The Greek hero Heracles was son of
Zeus and the mortal
the god seduced in the shape of her husband
Amphitryon, king of Thebes. He
also had a twin brother, Iphicles, who was one night younger then him and
was the natural son of Amphitryon.
The sixth labour was to kill the monster birds at Stymphalos (Stymphalia) in North Arcadia, which he did with the help of Athena.
The seventh labour was to capture the Cretan bull, which either was the father of the Minotaur or the bull that had taken Europa on its back. Heracles brought it to Mycenae, but let it go, and it wandered off to Attica where Theseus later had to fight it.
The eight labour was to capture king Diomedes of Trace's man eating horses. Heracles killed the king and captured the horses, and founded the city Abdera.
The ninth labour was to get the girdle of the Amazon queen Hippolyte. He either defeated her or she gave it to him willingly.
The tenth labour was to bring back the herd of the giant Eurytion on the island Erytheia. On his way to this western place by Oceanos, he made a passage through the Atlas mountains, setting up the pillars of Heracles - today's Gibraltar. He made it to the island in the cup of the sungod, and killed Eurytion and his dog Orthros. The herd he brought with him back to Greece.
The eleventh labour was to bring back the golden apples of the Hesperides. According to one version he killed the dragon that guarded the apples and took them. According to another he went to Atlas, the father of the Hesperides. Heracles took the sky on his shoulders while Atlas went to get the apples, but when he returned he did not want to take over the burden of the sky again. Heracles then told him to hold the sky only for a short moment while he put a pillow on his shoulders, and so tricked Atlas into taking his position again.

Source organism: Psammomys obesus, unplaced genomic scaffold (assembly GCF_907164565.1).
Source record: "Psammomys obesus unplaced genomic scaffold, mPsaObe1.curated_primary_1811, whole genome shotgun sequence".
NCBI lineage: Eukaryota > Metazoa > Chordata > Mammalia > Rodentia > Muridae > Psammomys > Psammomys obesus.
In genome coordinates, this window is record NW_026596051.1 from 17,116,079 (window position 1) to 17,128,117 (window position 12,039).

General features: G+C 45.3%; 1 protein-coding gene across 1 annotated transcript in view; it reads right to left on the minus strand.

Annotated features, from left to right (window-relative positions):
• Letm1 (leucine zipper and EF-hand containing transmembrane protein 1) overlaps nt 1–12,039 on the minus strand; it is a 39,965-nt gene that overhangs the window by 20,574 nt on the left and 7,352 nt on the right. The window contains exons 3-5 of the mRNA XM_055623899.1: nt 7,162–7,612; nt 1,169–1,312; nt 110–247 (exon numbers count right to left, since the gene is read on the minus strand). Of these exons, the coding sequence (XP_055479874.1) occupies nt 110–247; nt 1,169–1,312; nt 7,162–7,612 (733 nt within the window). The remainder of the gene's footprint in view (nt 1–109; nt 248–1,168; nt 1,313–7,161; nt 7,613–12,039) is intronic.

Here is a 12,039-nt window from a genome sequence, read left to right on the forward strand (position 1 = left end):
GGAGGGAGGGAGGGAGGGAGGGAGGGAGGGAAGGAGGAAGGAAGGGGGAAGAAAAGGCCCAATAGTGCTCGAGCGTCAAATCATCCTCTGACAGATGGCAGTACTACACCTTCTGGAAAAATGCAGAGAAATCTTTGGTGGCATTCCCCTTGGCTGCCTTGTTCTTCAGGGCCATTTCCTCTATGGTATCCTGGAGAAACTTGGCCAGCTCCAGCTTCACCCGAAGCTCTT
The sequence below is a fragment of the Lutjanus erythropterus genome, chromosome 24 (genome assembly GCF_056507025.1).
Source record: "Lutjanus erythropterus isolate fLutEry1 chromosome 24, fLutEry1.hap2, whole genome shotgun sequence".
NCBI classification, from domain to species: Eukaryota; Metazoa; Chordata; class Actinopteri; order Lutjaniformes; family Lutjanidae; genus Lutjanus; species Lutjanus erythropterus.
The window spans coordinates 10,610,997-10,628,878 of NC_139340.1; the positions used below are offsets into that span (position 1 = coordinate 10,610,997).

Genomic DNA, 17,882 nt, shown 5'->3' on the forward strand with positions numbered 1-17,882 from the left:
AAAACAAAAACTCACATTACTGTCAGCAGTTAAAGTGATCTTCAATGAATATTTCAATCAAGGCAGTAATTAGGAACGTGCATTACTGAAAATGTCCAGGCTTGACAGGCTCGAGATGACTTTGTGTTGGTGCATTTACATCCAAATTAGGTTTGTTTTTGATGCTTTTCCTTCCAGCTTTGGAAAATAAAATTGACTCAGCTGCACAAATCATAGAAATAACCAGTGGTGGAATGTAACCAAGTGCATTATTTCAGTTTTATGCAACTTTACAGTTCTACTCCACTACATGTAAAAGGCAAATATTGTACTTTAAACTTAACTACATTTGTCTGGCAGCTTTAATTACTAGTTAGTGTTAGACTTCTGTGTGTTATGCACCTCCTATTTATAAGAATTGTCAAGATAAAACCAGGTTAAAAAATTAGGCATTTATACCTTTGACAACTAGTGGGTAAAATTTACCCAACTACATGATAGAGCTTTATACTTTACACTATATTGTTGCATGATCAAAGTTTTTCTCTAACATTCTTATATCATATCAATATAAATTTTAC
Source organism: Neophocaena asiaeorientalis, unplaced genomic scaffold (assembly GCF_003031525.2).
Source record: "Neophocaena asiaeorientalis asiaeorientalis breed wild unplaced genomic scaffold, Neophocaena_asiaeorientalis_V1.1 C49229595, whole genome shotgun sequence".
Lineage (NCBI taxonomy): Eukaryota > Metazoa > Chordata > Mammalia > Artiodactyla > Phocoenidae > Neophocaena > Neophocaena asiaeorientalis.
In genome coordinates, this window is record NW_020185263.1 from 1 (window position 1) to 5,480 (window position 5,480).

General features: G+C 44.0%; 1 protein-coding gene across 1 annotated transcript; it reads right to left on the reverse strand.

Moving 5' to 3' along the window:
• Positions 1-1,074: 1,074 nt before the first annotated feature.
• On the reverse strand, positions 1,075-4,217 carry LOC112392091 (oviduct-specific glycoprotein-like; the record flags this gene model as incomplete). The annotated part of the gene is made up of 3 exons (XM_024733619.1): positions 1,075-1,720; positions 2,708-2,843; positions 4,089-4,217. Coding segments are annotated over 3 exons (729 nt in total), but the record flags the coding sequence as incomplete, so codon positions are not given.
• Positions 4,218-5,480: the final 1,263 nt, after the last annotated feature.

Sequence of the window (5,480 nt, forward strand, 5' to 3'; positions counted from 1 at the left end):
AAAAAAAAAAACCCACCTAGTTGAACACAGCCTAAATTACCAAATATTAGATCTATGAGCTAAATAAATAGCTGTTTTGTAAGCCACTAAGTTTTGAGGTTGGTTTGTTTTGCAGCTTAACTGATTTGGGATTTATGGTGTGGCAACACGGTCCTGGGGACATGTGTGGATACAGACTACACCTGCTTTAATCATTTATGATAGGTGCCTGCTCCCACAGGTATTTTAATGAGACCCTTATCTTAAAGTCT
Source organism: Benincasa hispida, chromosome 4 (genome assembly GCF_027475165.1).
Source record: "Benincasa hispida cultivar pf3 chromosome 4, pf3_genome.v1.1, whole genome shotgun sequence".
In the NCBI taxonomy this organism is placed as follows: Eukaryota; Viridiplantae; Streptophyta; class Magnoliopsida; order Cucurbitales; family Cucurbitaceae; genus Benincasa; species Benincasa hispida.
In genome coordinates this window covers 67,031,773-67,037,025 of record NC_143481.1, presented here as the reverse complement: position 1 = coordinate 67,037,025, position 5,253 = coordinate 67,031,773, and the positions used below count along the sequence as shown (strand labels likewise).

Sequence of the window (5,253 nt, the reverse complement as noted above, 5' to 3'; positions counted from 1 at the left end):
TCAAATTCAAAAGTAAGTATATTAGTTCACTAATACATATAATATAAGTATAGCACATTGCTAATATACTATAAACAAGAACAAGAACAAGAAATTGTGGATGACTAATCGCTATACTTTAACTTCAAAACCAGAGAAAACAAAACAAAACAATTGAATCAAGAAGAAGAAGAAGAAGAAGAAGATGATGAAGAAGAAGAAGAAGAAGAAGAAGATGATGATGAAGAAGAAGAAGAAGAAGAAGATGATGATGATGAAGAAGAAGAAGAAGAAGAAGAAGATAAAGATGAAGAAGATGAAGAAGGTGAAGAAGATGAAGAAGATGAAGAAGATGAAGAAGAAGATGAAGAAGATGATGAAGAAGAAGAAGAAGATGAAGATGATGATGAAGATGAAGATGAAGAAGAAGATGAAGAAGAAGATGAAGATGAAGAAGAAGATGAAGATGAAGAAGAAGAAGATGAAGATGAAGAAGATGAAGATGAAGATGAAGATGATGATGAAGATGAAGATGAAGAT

The twelfth, and final, labour was to bring back the three headed dog Cerberus, which guarded Hades, which he did. Cerberus was son of Typhon and Echidna, who had brothers the two headed Orthrus, the dog of Geryon and the Hydra.
After these labours Heracles had made his penance, and he married Deianeira, whose father was Poseidon's son Antaeus. When Heracles killed the centaur Nessus for attacking his wife, the dying centaur told Deianeira to save some of his blood and dip a tunic in it. If she ever needed to secure Heracles's love all she had to do was to make him wear the tunic.
When Heracles later wore it the centaur's blood turned out to be poison, and he could not get it off, slowly poisoning him to death and causing him great pain. Heracles then climbed the funeral pyre and was deified, marrying Hebe on Mt. Olympus.
There are many more stories about Hercules. He was one of the Argonauts for short while, during the campaign he liberated Isioni , the daughter of King Laomedon by a sea monster. However, he did not follow the end of the campaign because he was too heavy and the Argo, the ship of the Argonauts, could not withstand his weight. In another legend he defeated the giant Antaeus, son of Poseidon and Gaia, who was very strong and took power by pressing the Earth, which was the body of his mother. Hercules, understanding the cause of his power defeated him without difficulty by lifting him into the air. He defeated many monsters and peoples and the adventures he went through are innumerable. As a demigod ascended to Olympus on a chariot, which was driven by Athena and accompanied by Apollo playing the lyre. In Olympia, Heracles had dedicated an altar to Zeus.
The goddess Athena on many occasions expressed her favour towards him. Heracles often used Nereus help, who gave him the goblet of the sun to cross the ocean, and showed him the path to be followed in order to to reach the garden of the Hesperides.
Heracles also had the following epithets:
Alexicacus, Buraicus, Charops, Cynagidas, Index, Macistus, Melampygos, Menytes, Misogynis, Rhinocolustes.